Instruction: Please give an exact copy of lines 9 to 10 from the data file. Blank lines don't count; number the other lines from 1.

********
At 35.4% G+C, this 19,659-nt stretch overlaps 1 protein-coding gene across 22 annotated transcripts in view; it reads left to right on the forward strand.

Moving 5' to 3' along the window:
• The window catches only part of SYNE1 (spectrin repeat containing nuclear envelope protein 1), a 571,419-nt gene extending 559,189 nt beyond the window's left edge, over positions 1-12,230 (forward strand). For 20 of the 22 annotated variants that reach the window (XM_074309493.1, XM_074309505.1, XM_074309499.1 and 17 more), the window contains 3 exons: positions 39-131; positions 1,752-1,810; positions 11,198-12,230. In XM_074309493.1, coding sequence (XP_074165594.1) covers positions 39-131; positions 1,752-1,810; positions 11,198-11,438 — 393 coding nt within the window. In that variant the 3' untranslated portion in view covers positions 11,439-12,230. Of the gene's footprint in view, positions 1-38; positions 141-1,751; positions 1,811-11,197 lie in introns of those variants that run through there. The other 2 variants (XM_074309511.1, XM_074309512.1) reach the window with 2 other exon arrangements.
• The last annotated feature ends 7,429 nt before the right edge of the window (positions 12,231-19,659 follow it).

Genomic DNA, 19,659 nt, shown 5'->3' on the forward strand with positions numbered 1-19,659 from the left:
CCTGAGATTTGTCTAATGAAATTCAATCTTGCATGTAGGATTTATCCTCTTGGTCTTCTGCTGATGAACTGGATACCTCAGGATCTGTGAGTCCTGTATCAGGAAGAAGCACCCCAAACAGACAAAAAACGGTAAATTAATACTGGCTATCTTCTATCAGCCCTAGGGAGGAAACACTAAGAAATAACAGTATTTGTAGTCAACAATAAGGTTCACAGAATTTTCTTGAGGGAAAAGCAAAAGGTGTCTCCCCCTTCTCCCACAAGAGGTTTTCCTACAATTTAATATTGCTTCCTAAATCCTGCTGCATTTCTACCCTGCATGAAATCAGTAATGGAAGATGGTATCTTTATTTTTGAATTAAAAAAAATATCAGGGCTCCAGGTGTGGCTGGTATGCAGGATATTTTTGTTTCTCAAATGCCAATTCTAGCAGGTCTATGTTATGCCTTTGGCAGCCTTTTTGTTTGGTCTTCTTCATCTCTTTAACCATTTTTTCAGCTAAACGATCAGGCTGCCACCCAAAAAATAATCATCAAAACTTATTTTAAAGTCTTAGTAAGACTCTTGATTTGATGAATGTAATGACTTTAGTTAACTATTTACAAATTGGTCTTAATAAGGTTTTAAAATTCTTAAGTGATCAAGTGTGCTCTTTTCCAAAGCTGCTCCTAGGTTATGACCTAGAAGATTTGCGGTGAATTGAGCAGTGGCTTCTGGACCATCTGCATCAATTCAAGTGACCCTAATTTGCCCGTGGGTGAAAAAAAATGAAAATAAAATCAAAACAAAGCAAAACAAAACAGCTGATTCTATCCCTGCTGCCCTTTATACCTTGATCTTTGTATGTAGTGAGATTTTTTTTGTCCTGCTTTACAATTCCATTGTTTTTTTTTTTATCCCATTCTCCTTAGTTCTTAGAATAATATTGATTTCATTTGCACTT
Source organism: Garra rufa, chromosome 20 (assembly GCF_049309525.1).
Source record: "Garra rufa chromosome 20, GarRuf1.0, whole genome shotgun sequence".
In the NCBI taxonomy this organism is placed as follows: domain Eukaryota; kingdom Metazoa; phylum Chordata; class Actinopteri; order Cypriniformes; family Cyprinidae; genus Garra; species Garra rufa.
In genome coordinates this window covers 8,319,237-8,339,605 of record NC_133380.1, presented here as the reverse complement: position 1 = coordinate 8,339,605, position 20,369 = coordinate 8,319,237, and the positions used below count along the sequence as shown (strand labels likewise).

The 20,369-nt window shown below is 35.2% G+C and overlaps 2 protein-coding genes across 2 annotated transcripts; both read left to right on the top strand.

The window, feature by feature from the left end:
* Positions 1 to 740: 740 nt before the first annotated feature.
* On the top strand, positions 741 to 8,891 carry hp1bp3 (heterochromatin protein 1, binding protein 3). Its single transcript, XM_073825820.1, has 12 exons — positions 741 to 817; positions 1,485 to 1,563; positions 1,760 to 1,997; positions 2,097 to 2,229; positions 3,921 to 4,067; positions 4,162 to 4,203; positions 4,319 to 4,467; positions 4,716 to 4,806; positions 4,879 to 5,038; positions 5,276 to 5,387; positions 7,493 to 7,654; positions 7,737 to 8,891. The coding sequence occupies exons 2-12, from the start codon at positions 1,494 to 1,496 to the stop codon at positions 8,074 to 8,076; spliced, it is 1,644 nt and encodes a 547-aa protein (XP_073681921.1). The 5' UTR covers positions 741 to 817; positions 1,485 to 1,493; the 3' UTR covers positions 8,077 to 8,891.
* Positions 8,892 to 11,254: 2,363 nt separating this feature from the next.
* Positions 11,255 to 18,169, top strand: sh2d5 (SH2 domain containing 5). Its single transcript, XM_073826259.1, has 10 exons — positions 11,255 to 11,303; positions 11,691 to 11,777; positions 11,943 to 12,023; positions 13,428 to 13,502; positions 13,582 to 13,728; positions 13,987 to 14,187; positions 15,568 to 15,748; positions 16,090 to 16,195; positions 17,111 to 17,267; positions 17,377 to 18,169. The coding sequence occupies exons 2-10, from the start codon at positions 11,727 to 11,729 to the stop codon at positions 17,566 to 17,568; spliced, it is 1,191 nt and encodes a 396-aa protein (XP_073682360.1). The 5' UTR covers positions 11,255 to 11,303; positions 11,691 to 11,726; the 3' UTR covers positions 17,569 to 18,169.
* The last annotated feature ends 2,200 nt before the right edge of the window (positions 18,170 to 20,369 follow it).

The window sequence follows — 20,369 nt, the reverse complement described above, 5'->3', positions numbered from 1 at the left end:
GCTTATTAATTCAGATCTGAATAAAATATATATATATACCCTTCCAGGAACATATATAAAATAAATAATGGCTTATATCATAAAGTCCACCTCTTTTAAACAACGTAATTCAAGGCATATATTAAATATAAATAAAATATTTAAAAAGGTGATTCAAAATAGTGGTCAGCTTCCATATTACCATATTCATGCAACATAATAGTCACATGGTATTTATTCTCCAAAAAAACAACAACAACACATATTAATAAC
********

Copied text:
In the NCBI taxonomy this organism is placed as follows: domain Eukaryota; kingdom Metazoa; phylum Chordata; class Actinopteri; order Cypriniformes; family Cyprinidae; genus Garra; species Garra rufa.
In genome coordinates this window covers 8,319,237-8,339,605 of record NC_133380.1, presented here as the reverse complement: position 1 = coordinate 8,339,605, position 20,369 = coordinate 8,319,237, and the positions used below count along the sequence as shown (strand labels likewise).